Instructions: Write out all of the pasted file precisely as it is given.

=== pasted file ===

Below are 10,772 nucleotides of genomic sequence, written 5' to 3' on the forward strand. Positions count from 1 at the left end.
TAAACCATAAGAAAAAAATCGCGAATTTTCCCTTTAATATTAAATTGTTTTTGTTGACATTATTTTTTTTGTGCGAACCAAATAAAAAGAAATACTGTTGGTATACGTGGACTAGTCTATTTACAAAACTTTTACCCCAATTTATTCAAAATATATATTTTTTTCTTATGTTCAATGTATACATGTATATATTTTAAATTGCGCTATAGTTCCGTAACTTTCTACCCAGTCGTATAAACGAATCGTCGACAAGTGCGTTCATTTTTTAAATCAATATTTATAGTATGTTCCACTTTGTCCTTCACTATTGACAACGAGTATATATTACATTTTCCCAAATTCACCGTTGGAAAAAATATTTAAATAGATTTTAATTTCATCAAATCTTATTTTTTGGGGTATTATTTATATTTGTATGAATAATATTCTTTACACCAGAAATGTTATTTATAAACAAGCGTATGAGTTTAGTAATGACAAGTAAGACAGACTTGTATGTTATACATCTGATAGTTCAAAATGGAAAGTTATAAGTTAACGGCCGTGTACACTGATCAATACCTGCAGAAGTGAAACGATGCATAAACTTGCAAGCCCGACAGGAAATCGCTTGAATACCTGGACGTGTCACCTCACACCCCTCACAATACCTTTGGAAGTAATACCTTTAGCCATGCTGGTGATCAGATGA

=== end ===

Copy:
Below are 10,772 nucleotides of genomic sequence, written 5' to 3' on the forward strand. Positions count from 1 at the left end.
TAAACCATAAGAAAAAAATCGCGAATTTTCCCTTTAATATTAAATTGTTTTTGTTGACATTATTTTTTTTGTGCGAACCAAATAAAAAGAAATACTGTTGGTATACGTGGACTAGTCTATTTACAAAACTTTTACCCCAATTTATTCAAAATATATATTTTTTTCTTATGTTCAATGTATACATGTATATATTTTAAATTGCGCTATAGTTCCGTAACTTTCTACCCAGTCGTATAAACGAATCGTCGACAAGTGCGTTCATTTTTTAAATCAATATTTATAGTATGTTCCACTTTGTCCTTCACTATTGACAACGAGTATATATTACATTTTCCCAAATTCACCGTTGGAAAAAATATTTAAATAGATTTTAATTTCATCAAATCTTATTTTTTGGGGTATTATTTATATTTGTATGAATAATATTCTTTACACCAGAAATGTTATTTATAAACAAGCGTATGAGTTTAGTAATGACAAGTAAGACAGACTTGTATGTTATACATCTGATAGTTCAAAATGGAAAGTTATAAGTTAACGGCCGTGTACACTGATCAATACCTGCAGAAGTGAAACGATGCATAAACTTGCAAGCCCGACAGGAAATCGCTTGAATACCTGGACGTGTCACCTCACACCCCTCACAATACCTTTGGAAGTAATACCTTTAGCCATGCTGGTGATCAGATGA